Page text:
3

So, I bought this book called Primes and Programming, and it's pretty tough going. Today I wrote this (simple) program from chapter 1:

#!/usr/bin/env python

import math

def find_gcd(a,b):
    while b > 0:
        r = a - b * math.floor(a/b)
        a = b
        b = r
    return int(a)

if __name__ == "__main__":
    import random, sys
    while True:
        print find_gcd(random.randrange(int(sys.argv[1])), random.randrange(int(sys.argv[2])))

...and just now I called it like so:

./gcd-rand.py 10000 10000 > concievablyreallyhugefile

...and now I'm dreaming of a bash one-liner that breaks when concievablyreallyhugefile has reached a certain size. I guess it would look something like:

while $(du -h f) < 32M; do ./gcd-rand.py 10000 10000 > $f; done

...but I have never written a while loop in bash before and I don't really know how the syntax works.

2
  • 1
    To answer your question you don't need to buy a book, actually — just issue man bash.
    – poige
    Mar 7, 2013 at 11:43
  • I presume the exercise you're working through asks you to roll your own, but for the sake of reference, the fractions.gcd method is useful. Mar 7, 2013 at 13:49

4 Answers 4

3

The trick is to use the test command test or the equivalent [ ... ]:

 while [ "$(du -m f|cut -f1)" -lt 32 ]
 do 
  ./gcd-rand.py 10000 10000 > "$f"
 done

See help test for more information.

Note

test or [ command is a bash builtin. The help information can be retrieved inside bash via help test or help [. man test refers to the test command that is used if a shell has no such builtin or is invoked explicitly as /usr/bin/test.

3
  • man test you meant(?)
    – poige
    Mar 7, 2013 at 11:42
  • No - see the added Note in the answer. Mar 7, 2013 at 11:47
  • Huh. help is a Bash-builtin but not zsh's, for e. g.
    – poige
    Mar 7, 2013 at 12:03
3
./gcd-rand.py 10000 10000 | head -c 32M > concievablyreallyhugefile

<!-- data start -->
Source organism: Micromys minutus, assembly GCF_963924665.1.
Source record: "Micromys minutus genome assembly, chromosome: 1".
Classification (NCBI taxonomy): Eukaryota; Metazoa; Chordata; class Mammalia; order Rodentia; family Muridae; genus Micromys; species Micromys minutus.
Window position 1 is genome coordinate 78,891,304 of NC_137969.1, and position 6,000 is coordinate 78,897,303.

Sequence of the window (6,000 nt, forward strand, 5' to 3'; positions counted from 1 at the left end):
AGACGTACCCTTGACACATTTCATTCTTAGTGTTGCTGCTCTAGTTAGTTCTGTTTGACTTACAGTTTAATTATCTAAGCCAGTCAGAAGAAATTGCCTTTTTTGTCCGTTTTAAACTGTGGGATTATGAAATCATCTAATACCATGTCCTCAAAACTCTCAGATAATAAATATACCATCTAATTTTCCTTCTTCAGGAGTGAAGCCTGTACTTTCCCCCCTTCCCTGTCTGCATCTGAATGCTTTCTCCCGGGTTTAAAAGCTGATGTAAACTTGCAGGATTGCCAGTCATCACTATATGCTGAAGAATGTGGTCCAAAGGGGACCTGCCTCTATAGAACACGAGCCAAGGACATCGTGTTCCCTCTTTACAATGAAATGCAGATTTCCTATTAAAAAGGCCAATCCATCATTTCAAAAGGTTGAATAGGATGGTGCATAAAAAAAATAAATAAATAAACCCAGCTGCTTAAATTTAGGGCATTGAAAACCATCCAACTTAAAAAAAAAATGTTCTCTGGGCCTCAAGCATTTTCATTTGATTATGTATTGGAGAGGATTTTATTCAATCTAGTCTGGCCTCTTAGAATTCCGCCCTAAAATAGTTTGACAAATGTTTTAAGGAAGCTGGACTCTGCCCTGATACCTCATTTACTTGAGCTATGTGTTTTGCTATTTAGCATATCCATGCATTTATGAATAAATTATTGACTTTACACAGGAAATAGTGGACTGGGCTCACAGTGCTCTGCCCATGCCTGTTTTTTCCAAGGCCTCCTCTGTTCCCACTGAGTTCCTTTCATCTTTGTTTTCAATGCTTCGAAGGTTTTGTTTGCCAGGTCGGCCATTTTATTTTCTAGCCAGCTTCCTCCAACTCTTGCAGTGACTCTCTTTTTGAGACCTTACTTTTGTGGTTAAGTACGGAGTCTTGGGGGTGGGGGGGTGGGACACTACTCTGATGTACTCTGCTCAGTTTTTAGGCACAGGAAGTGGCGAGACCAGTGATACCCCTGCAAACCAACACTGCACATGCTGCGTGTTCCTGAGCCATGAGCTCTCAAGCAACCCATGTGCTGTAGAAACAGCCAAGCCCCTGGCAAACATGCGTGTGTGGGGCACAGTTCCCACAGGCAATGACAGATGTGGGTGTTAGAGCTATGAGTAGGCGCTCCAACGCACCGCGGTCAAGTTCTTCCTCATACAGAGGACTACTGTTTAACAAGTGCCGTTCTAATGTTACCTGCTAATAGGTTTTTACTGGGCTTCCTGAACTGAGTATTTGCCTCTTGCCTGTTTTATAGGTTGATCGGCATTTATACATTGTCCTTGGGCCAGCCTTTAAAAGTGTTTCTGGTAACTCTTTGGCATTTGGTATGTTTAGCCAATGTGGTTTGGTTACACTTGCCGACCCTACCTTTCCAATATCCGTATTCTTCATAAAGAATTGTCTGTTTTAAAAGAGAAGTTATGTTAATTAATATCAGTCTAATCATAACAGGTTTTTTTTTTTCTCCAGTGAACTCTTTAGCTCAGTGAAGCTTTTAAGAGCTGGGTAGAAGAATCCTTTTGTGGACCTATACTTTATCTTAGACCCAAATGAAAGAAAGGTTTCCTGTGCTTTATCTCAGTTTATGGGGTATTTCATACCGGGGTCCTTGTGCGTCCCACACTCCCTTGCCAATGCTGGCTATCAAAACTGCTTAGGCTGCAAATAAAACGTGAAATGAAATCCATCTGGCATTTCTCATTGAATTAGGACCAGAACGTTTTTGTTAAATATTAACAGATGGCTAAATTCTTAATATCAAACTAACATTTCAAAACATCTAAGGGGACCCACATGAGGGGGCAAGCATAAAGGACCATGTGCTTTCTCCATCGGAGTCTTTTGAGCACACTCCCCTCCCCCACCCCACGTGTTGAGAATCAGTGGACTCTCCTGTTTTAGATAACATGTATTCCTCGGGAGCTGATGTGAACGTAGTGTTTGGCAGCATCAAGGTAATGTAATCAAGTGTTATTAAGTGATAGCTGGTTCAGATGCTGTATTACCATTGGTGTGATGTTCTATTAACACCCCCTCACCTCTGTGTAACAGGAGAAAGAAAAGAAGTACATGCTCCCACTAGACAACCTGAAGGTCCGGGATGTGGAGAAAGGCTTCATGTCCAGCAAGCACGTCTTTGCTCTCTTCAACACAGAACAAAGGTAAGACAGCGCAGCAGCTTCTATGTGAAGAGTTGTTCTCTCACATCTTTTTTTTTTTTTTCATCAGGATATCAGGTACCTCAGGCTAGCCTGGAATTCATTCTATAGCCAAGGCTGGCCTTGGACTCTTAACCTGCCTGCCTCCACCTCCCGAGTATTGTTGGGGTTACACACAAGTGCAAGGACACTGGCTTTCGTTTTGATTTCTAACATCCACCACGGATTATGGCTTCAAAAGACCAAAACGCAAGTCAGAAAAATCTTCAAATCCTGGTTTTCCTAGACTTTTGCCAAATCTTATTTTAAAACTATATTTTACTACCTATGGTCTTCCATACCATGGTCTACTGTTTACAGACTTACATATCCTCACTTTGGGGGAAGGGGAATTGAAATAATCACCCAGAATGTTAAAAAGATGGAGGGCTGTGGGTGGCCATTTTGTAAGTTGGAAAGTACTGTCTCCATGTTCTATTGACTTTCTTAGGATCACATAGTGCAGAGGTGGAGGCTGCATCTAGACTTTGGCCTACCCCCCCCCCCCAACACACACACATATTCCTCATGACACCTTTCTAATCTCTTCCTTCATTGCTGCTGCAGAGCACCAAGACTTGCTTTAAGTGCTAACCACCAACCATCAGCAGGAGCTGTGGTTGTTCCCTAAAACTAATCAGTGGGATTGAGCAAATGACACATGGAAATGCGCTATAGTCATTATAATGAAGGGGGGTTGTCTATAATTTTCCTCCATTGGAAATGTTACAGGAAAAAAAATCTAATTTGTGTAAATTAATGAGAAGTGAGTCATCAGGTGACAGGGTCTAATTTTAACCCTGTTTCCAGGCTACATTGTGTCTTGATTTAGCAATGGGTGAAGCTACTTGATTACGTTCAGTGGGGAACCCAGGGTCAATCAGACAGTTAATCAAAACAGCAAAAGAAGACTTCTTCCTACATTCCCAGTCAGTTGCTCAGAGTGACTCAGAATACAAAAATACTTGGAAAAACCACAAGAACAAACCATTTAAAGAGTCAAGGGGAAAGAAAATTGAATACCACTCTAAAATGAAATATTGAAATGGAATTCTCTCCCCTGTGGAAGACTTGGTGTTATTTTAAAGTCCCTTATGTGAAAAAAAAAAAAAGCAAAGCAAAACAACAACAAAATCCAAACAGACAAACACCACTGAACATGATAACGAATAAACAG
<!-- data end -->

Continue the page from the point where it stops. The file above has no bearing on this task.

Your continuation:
head will stop reading after 32MB. Soon after head stops reading, gcd-rand.py will receive a SIGPIPE signal and exit.

To avoid storing a truncated last line, as Michael Kjörling noticed:

./gcd-rand.py 10000 10000 | head -c 32M | sed '$d' > concievablyreallyhugefile
2
  • This. Piping is The Unix Way (tm), and it will give you exactly as much data as you want. Of course, it might break the resulting file in the middle of a number, so in the general case the last line of the file will be meaningless. If you want to guard against that, it'd probably be better to implement output size limiting in the script itself (look up len(), and remember to account for the newline).
    – user
    Mar 9, 2013 at 23:21
  • @MichaelKjörling Good point about the last truncated line. Again piping saves the day. Mar 10, 2013 at 16:34
1

Your python code loops forever. Thus, you might want to run it in the background and then kill it when the file size is exceeded. As one-liner:

{ ./gcd-rand.py 10000 10000 > f & }; p=$!; while (( $(stat -c %s f) < 33554432 )); do sleep .1; done; kill $p

Note: choose sleep time as appropriate, instead of stat you can also use du, as suggested by Dirk.

1
  • This is good, but you should use wc -c instead of stat, which will allow it to work outside of Linux.
    – jordanm
    Mar 7, 2013 at 15:23
0

You can use the ulimit command to restrict how large a file the shell (or its children) can create:

ulimit -f 32768
2

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